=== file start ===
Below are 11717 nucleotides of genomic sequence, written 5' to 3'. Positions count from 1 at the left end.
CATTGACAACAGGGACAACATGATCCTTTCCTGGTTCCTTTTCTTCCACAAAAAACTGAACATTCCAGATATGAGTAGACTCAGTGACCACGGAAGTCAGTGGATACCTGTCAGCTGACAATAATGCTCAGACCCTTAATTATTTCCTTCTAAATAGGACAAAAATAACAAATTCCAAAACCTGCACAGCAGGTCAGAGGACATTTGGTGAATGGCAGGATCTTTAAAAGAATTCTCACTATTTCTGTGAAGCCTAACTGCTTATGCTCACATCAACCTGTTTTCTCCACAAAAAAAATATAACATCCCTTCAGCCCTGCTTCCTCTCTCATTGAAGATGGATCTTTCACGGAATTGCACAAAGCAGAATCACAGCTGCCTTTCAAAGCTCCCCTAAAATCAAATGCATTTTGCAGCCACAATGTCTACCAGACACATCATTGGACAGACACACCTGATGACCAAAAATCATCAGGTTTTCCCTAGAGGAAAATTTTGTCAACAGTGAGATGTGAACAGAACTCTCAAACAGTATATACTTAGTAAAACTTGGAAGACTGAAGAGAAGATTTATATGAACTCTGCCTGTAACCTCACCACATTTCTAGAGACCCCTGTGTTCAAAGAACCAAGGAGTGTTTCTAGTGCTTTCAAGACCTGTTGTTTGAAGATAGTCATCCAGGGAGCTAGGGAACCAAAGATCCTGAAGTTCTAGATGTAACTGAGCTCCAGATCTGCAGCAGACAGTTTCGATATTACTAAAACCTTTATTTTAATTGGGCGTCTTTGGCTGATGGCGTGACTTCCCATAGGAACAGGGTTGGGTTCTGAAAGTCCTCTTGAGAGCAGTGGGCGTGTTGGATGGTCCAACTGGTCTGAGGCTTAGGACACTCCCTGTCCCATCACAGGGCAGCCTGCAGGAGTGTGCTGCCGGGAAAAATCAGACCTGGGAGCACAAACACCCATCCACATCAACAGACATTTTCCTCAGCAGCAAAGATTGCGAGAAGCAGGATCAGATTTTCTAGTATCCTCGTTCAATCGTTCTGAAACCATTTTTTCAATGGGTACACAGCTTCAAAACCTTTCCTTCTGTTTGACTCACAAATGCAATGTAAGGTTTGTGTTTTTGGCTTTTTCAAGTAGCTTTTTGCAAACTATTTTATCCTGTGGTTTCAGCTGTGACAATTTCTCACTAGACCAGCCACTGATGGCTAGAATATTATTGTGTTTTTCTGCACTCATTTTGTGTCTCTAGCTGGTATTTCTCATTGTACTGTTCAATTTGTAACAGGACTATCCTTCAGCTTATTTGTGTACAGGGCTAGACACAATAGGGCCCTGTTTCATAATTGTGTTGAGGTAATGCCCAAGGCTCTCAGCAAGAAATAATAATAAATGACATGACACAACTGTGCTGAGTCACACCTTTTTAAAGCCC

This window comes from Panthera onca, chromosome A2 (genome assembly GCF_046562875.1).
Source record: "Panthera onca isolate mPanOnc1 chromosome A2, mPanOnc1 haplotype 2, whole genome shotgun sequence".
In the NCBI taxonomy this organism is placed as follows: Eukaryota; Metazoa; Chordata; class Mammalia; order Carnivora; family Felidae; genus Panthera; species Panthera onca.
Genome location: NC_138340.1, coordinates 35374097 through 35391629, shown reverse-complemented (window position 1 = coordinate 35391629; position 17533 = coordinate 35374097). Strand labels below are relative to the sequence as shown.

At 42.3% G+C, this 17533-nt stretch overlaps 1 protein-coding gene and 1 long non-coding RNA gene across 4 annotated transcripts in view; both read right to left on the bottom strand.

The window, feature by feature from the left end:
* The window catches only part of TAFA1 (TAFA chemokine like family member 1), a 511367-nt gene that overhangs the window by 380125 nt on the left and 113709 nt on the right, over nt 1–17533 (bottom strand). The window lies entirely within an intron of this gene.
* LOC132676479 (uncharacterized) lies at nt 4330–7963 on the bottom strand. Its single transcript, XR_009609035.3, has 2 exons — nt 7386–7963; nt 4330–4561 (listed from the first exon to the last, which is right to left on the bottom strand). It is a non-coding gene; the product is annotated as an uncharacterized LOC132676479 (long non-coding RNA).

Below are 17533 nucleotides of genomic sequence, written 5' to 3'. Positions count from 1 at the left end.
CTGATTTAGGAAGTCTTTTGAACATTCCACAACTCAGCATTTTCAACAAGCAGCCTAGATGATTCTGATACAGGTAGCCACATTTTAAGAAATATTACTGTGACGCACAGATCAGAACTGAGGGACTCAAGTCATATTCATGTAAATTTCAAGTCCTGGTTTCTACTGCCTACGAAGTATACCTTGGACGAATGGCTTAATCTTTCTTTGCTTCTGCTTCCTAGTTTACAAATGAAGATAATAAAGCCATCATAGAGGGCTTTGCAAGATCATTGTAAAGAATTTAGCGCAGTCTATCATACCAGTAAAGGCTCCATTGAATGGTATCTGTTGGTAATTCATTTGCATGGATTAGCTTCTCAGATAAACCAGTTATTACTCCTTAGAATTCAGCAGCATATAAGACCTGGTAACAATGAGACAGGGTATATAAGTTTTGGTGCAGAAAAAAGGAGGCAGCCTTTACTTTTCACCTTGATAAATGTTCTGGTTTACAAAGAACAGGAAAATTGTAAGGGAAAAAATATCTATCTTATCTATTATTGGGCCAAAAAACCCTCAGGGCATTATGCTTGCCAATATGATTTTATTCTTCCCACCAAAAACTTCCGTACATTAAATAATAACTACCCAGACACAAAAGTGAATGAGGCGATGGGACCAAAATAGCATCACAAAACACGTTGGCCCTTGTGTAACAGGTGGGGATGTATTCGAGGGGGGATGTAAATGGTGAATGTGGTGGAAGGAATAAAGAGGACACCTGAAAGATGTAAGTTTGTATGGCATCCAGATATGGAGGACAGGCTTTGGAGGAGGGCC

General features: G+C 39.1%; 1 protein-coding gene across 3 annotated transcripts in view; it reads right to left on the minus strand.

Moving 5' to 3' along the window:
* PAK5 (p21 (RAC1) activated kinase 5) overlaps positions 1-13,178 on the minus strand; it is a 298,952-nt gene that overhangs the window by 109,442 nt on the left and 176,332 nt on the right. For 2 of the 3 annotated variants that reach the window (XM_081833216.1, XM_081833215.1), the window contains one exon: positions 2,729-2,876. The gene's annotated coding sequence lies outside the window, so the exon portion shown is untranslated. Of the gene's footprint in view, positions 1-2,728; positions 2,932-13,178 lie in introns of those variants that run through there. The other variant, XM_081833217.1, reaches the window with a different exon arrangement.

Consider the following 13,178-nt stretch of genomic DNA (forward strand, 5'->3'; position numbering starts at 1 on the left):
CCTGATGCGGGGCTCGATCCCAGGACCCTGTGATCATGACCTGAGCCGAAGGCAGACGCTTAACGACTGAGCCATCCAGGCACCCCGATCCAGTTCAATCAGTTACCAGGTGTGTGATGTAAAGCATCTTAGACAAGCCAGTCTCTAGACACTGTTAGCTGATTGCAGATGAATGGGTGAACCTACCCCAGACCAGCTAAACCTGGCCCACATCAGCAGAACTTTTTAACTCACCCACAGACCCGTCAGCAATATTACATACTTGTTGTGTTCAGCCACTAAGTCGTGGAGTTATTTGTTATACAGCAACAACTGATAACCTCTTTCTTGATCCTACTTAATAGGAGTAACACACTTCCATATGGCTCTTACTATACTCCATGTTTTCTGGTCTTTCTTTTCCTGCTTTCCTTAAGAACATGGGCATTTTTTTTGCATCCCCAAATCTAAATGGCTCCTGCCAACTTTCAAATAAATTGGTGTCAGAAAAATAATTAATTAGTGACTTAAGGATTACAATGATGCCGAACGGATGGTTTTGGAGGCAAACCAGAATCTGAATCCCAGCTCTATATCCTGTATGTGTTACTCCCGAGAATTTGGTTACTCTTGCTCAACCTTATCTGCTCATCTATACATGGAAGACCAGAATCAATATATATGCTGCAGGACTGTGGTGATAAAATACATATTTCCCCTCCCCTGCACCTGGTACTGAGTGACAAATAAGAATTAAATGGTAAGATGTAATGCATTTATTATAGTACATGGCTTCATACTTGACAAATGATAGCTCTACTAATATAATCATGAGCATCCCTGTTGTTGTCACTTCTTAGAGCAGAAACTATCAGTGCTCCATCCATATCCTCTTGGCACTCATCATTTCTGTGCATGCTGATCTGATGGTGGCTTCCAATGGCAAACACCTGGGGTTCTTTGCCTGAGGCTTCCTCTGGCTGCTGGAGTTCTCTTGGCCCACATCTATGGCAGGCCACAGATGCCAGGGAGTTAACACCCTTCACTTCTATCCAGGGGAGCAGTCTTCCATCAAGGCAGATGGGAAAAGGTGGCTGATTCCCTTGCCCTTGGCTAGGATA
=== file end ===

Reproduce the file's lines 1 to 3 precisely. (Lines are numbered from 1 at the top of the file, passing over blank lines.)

Below are 11717 nucleotides of genomic sequence, written 5' to 3'. Positions count from 1 at the left end.
CATTGACAACAGGGACAACATGATCCTTTCCTGGTTCCTTTTCTTCCACAAAAAACTGAACATTCCAGATATGAGTAGACTCAGTGACCACGGAAGTCAGTGGATACCTGTCAGCTGACAATAATGCTCAGACCCTTAATTATTTCCTTCTAAATAGGACAAAAATAACAAATTCCAAAACCTGCACAGCAGGTCAGAGGACATTTGGTGAATGGCAGGATCTTTAAAAGAATTCTCACTATTTCTGTGAAGCCTAACTGCTTATGCTCACATCAACCTGTTTTCTCCACAAAAAAAATATAACATCCCTTCAGCCCTGCTTCCTCTCTCATTGAAGATGGATCTTTCACGGAATTGCACAAAGCAGAATCACAGCTGCCTTTCAAAGCTCCCCTAAAATCAAATGCATTTTGCAGCCACAATGTCTACCAGACACATCATTGGACAGACACACCTGATGACCAAAAATCATCAGGTTTTCCCTAGAGGAAAATTTTGTCAACAGTGAGATGTGAACAGAACTCTCAAACAGTATATACTTAGTAAAACTTGGAAGACTGAAGAGAAGATTTATATGAACTCTGCCTGTAACCTCACCACATTTCTAGAGACCCCTGTGTTCAAAGAACCAAGGAGTGTTTCTAGTGCTTTCAAGACCTGTTGTTTGAAGATAGTCATCCAGGGAGCTAGGGAACCAAAGATCCTGAAGTTCTAGATGTAACTGAGCTCCAGATCTGCAGCAGACAGTTTCGATATTACTAAAACCTTTATTTTAATTGGGCGTCTTTGGCTGATGGCGTGACTTCCCATAGGAACAGGGTTGGGTTCTGAAAGTCCTCTTGAGAGCAGTGGGCGTGTTGGATGGTCCAACTGGTCTGAGGCTTAGGACACTCCCTGTCCCATCACAGGGCAGCCTGCAGGAGTGTGCTGCCGGGAAAAATCAGACCTGGGAGCACAAACACCCATCCACATCAACAGACATTTTCCTCAGCAGCAAAGATTGCGAGAAGCAGGATCAGATTTTCTAGTATCCTCGTTCAATCGTTCTGAAACCATTTTTTCAATGGGTACACAGCTTCAAAACCTTTCCTTCTGTTTGACTCACAAATGCAATGTAAGGTTTGTGTTTTTGGCTTTTTCAAGTAGCTTTTTGCAAACTATTTTATCCTGTGGTTTCAGCTGTGACAATTTCTCACTAGACCAGCCACTGATGGCTAGAATATTATTGTGTTTTTCTGCACTCATTTTGTGTCTCTAGCTGGTATTTCTCATTGTACTGTTCAATTTGTAACAGGACTATCCTTCAGCTTATTTGTGTACAGGGCTAGACACAATAGGGCCCTGTTTCATAATTGTGTTGAGGTAATGCCCAAGGCTCTCAGCAAGAAATAATAATAAATGACATGACACAACTGTGCTGAGTCACACCTTTTTAAAGCCC

This window comes from Panthera onca, chromosome A2 (genome assembly GCF_046562875.1).